HC Deb 22 November 1976 vol 919 cc1863-6
12. Mr. Jopling

asked the Secretary of State for Trade whether he will take antidumping action against imports of goods when it can be shown the landed cost of the finished article in the United Kingdom is less than the cost at which British producers can buy the raw materials required to make them.

Mr. Meacher

No, Sir. While the relationship of these costs raises a presumption of dumping, it is not evidence which would satisfy the requirements of our legislation and the GATT Code, which are based on the relationship of export and domestic prices in the country of origin.

Mr. Jopling

I am grateful to the hon. Gentleman for drawing my attention to the incorrect figure in what I said on 18th October about shoe imports from COMECON countries. How can the Government possibly justify a policy which is leading to factory closures and redundancies in the shoe industry caused entirely by shoes coming in from abroad at a price below the cost of the materials in this country?

Mr. Meacher

I am glad that the hon. Gentleman now recognises that the figure he gave in his earlier question was wildly wrong. The figure he quoted was only just over one-third of the correct figure. We have taken action with regard to shoes from Czechoslovakia, Poland and Romania. Men's shoes are retaining their level below the 1974 level of trade, and women's and children's shoes below the 1975 level. That is a substantial advance. We cannot take action in the way the hon. Gentleman suggests, because many foreign producers may well have access to cheaper indigenous raw materials, cheaper labour, cheaper hydroelectric power or whatever else than is available to United Kingdom manufacturers.

Mrs. Castle

Is it not extraordinarily difficult to obtain evidence of internal pricing in countries such as Japan, as the European bearings industry found in preparing its recent anti-dumping case, with which it has successfully impressed the Commission? Is not the real answer for the Government and the Commission to get much tougher generally over imports from Japan and other low-cost countries?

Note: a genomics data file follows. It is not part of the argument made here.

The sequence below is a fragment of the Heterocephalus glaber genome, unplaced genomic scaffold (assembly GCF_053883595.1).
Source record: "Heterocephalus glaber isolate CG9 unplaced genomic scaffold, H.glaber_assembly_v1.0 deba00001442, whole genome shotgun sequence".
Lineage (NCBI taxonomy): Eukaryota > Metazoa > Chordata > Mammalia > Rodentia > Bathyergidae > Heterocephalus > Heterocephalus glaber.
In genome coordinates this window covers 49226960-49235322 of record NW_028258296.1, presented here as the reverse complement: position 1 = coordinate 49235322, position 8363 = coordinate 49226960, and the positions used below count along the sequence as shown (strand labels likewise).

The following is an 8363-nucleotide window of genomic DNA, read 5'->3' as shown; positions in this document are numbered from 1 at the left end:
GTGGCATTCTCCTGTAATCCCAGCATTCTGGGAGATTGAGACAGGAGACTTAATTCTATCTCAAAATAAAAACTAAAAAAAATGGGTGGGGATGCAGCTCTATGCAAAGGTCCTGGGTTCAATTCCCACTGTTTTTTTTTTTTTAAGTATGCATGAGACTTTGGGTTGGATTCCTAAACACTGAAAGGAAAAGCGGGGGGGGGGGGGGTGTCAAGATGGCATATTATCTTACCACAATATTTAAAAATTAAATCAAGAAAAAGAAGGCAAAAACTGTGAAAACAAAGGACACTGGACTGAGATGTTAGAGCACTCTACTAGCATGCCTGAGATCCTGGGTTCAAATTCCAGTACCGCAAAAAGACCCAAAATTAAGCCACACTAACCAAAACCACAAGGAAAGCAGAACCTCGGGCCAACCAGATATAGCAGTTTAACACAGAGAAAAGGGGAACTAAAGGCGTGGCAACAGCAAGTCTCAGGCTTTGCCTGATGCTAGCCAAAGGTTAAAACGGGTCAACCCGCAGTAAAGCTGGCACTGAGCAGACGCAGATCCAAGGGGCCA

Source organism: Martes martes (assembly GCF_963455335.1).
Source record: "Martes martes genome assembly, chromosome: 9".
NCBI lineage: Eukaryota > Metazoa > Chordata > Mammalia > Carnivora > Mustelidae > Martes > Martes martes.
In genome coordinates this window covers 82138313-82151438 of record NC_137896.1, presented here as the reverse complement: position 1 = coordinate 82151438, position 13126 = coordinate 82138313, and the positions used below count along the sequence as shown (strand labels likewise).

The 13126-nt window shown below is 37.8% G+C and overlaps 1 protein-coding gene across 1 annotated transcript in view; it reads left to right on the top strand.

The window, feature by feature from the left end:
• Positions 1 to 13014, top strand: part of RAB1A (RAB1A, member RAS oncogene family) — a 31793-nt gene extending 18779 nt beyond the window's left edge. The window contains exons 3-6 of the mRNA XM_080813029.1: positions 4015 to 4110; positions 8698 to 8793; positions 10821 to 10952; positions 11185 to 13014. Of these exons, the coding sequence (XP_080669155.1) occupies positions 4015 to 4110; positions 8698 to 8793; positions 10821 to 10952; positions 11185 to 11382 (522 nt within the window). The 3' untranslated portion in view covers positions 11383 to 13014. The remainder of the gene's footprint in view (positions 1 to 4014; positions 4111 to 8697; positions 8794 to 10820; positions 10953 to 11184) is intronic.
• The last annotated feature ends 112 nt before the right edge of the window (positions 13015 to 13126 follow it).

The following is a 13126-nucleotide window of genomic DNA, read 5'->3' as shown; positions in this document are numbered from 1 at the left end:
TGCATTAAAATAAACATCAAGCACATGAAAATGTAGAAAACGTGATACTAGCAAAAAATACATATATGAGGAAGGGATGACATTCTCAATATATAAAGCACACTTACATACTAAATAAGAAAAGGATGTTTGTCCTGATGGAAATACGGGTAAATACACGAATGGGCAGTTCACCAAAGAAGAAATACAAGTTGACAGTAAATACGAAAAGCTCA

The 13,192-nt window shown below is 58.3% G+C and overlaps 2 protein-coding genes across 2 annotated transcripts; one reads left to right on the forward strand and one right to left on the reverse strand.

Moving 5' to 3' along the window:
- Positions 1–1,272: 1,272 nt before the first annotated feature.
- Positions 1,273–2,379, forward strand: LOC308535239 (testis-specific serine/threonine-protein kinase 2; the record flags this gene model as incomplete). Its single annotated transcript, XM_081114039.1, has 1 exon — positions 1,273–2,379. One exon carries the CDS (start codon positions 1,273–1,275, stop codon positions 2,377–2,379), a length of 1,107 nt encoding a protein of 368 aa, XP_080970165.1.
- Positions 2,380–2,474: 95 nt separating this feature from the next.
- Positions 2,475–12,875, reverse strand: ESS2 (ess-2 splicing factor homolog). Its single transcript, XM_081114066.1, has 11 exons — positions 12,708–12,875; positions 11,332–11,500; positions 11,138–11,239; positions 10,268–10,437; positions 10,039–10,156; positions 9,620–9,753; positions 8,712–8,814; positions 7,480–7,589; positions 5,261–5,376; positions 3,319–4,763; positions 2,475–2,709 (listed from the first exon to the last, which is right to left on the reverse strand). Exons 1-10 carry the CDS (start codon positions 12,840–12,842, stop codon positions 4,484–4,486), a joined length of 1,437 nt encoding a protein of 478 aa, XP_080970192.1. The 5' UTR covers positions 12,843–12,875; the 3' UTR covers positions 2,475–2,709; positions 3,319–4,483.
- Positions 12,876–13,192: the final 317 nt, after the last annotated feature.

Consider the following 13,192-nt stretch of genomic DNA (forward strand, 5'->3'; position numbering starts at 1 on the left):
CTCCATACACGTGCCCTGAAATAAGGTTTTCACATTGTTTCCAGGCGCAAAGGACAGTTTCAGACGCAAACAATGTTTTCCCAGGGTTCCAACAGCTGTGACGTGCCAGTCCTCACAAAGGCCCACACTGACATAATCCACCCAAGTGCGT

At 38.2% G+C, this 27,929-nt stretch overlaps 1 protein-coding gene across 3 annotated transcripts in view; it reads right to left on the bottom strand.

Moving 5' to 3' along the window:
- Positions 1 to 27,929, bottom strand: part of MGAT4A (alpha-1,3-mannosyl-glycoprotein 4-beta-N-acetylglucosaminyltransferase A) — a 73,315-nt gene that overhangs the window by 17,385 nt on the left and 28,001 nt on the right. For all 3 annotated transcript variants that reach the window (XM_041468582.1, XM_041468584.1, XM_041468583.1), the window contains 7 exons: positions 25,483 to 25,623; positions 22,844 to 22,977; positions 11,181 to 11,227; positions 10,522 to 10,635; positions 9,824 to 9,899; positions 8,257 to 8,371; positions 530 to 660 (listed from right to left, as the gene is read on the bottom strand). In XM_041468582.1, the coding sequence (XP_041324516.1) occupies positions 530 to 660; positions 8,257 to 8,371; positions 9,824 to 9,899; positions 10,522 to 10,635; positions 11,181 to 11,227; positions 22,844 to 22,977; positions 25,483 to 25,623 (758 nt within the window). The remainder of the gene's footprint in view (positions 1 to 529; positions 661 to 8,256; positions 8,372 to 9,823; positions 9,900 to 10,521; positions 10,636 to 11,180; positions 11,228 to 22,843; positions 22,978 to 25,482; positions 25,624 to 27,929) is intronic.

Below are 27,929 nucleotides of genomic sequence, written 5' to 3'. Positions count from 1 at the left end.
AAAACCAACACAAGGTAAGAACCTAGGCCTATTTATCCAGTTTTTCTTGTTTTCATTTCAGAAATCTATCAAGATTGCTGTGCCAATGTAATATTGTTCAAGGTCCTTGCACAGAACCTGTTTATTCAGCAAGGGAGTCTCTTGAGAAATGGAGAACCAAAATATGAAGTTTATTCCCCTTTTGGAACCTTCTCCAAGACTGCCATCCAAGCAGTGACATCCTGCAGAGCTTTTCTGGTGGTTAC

Mr. Meacher

My right hon. Friend has a later Question on the Order Paper about imports of tapered roller bearings and ball bearings. She is right to say that there were difficulties in obtaining up-to-date information from Japan on price relativities and discounts, but these have been obtained. As for taking firmer action against Japan, Ministers not only in Britain but in other countries in the West expressed their very strong concern during the recent visit of the Keidanren delegation to Britain and elsewhere in Europe about Japan's exporting policy and the need substantially to increase its purchases from the West. We are looking for urgent action on that front in the near future.

Mr. Shersby

Will the Minister answer "Yes" or "No" to the question whether he has taken action to prevent the importation into this country of shoes at less than the cost at which manufacturers in this country can produce them? In particular, will he deal with the question of sandals?

Mr. Meacher

I have already answered that question, but obviously the hon. Gentleman was not listening. I made clear that that was not a basis for operating under the 1969 Act. I hope that the hon. Gentleman will read the newspapers, where he will see that we have accepted for full investigation the question of men's leather sandals from Czechoslovakia.

Mr. Blenkinsop

Has my hon. Friend had recent evidence of the disastrous amount of imports of ready-made clothing, resulting in the closure of factories in the North-East of England as well as elsewhere? Is he prepared to take fresh action in that regard?

Mr. Meacher

The case put to us by the Clothing Manufacturers' Federation was accepted for full investigation in September. I hope that we shall be able to conclude the investigation within a month or two.

Mrs. Kellett-Bowman

Is the Minister aware that if something is not done soon to prevent the flood of low-cost imports of shoes and textiles there will be neither a shoe factory nor a textile factory left in this country within 10 years? Will he therefore seek to renegotiate the burden of proof, so that those seeking to bring in low-cost materials must prove that they are not dumped, rather than that we should have to take up to a year to prove that they are?

Mr. Meacher

This Government have taken more action to obtain price and volume undertakings, and more action on the anti-dumping front, than any pre- vious Government, particularly in respect of textiles and footwear. Through the EEC we have negotiated no fewer than 13 bilateral restraint agreements with all the low-cost producers of textiles. As for the onus of proof being put on importers, it was announced in the Press on Friday—but the hon. Lady obviously missed the announcement—that we are considering what further information can be obtained and made available about the domestic price in the country of origin of goods that are being shipped to this country. We are examining this question very carefully with Customs and Excise. I hope that we shall be able to take action very soon.